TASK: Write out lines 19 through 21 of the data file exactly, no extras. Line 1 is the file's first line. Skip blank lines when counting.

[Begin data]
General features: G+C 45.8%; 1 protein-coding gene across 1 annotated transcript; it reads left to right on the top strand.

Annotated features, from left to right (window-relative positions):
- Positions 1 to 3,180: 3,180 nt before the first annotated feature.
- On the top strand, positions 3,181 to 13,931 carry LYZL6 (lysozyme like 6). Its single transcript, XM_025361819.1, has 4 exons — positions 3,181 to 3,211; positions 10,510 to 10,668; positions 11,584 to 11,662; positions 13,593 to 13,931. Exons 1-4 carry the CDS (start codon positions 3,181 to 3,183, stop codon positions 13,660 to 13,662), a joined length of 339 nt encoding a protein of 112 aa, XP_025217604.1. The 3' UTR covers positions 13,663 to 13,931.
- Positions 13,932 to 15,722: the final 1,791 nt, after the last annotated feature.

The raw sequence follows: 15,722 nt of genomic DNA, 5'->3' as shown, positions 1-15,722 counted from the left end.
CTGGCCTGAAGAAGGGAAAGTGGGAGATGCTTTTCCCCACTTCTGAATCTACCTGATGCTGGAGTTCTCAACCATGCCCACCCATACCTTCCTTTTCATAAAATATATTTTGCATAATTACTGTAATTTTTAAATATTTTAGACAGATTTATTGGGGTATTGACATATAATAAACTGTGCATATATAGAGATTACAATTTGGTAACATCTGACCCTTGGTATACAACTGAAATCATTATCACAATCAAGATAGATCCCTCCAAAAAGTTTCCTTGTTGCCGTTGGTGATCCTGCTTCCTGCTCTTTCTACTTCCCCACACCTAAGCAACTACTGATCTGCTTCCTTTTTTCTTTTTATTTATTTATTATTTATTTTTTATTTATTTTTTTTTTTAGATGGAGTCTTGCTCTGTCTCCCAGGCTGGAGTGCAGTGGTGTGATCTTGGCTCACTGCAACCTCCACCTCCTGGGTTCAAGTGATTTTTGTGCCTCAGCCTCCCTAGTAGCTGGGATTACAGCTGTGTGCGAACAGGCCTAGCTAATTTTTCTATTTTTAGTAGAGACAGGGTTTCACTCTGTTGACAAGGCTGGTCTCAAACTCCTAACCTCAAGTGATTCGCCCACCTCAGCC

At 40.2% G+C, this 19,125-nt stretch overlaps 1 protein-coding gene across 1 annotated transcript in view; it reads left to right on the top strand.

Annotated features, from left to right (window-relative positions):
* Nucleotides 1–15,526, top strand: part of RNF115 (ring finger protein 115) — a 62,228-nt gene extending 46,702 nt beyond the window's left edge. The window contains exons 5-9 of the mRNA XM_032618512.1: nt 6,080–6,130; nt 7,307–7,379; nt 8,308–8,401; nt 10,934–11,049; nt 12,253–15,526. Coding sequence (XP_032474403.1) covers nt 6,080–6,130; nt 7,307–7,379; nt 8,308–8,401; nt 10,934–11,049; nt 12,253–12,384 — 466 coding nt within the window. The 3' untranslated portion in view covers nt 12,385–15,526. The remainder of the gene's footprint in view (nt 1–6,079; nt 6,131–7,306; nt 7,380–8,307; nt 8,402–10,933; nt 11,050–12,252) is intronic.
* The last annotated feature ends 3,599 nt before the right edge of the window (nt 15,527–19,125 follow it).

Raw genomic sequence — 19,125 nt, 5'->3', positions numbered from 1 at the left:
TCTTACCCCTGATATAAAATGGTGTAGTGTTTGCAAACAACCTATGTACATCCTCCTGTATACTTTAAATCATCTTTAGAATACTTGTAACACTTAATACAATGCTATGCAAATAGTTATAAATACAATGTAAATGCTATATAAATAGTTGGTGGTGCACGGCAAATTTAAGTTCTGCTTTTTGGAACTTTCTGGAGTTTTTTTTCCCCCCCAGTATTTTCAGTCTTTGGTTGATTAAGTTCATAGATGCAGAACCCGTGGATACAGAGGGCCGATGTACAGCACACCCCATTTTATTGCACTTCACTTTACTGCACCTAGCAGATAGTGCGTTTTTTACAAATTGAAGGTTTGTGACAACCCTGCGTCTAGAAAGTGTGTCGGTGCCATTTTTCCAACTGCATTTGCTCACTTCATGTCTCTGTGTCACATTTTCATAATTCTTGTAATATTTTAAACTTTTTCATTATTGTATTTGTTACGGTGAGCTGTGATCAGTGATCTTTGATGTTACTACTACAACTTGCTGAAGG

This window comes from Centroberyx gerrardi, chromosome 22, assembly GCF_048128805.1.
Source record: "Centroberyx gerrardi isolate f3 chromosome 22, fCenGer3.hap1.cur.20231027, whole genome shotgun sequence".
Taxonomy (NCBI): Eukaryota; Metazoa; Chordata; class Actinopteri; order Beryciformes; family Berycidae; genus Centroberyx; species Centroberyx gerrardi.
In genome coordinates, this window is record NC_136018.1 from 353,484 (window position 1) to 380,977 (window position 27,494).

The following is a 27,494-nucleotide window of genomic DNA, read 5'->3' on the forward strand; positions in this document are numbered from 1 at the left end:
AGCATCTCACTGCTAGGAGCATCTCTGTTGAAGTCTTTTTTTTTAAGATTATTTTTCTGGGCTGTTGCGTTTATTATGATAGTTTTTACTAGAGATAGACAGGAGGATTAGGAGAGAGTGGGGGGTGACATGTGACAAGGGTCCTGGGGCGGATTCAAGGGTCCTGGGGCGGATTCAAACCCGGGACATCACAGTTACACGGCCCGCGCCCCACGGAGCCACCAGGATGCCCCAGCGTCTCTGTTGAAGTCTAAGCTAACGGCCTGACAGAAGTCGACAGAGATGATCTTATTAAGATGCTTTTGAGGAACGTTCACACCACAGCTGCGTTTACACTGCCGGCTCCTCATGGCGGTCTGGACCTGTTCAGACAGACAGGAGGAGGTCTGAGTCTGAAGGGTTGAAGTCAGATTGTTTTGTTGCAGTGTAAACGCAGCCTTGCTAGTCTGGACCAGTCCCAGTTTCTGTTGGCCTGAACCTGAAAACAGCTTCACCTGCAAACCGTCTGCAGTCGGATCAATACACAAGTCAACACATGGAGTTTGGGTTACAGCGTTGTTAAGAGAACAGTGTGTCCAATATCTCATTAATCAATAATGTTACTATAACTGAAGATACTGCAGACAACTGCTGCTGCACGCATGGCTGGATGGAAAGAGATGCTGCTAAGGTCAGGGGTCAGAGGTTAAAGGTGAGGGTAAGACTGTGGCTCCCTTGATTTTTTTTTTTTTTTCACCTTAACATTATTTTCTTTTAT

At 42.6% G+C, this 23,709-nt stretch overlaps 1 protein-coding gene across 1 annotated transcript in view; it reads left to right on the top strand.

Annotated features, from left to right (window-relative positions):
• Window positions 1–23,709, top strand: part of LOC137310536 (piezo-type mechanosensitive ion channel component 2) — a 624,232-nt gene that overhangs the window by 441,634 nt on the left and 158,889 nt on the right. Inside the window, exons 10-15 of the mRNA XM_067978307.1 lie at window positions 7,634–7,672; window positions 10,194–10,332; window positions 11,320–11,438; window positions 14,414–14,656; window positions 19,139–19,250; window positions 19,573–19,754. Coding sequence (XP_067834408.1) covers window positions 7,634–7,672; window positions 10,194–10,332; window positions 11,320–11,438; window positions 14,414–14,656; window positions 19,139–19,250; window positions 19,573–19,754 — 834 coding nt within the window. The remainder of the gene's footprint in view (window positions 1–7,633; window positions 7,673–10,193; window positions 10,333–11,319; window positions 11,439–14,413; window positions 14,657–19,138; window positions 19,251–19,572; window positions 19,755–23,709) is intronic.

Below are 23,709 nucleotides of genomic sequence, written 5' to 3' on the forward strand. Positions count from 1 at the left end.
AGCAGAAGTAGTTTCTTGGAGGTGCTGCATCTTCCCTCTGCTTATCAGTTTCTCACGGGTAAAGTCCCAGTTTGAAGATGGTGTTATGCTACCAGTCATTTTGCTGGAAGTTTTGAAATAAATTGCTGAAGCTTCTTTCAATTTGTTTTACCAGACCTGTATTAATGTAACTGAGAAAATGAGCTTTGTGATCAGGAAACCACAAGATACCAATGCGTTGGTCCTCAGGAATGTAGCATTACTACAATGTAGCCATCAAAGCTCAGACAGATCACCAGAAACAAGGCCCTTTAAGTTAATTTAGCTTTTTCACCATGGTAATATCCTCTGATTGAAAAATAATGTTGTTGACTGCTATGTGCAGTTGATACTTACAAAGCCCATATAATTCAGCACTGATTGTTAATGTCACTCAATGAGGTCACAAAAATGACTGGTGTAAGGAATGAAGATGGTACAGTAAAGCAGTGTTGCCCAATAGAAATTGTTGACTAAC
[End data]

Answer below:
AGCATCTCACTGCTAGGAGCATCTCTGTTGAAGTCTTTTTTTTTAAGATTATTTTTCTGGGCTGTTGCGTTTATTATGATAGTTTTTACTAGAGATAGACAGGAGGATTAGGAGAGAGTGGGGGGTGACATGTGACAAGGGTCCTGGGGCGGATTCAAGGGTCCTGGGGCGGATTCAAACCCGGGACATCACAGTTACACGGCCCGCGCCCCACGGAGCCACCAGGATGCCCCAGCGTCTCTGTTGAAGTCTAAGCTAACGGCCTGACAGAAGTCGACAGAGATGATCTTATTAAGATGCTTTTGAGGAACGTTCACACCACAGCTGCGTTTACACTGCCGGCTCCTCATGGCGGTCTGGACCTGTTCAGACAGACAGGAGGAGGTCTGAGTCTGAAGGGTTGAAGTCAGATTGTTTTGTTGCAGTGTAAACGCAGCCTTGCTAGTCTGGACCAGTCCCAGTTTCTGTTGGCCTGAACCTGAAAACAGCTTCACCTGCAAACCGTCTGCAGTCGGATCAATACACAAGTCAACACATGGAGTTTGGGTTACAGCGTTGTTAAGAGAACAGTGTGTCCAATATCTCATTAATCAATAATGTTACTATAACTGAAGATACTGCAGACAACTGCTGCTGCACGCATGGCTGGATGGAAAGAGATGCTGCTAAGGTCAGGGGTCAGAGGTTAAAGGTGAGGGTAAGACTGTGGCTCCCTTGATTTTTTTTTTTTTTTCACCTTAACATTATTTTCTTTTAT

At 42.6% G+C, this 23,709-nt stretch overlaps 1 protein-coding gene across 1 annotated transcript in view; it reads left to right on the top strand.

Annotated features, from left to right (window-relative positions):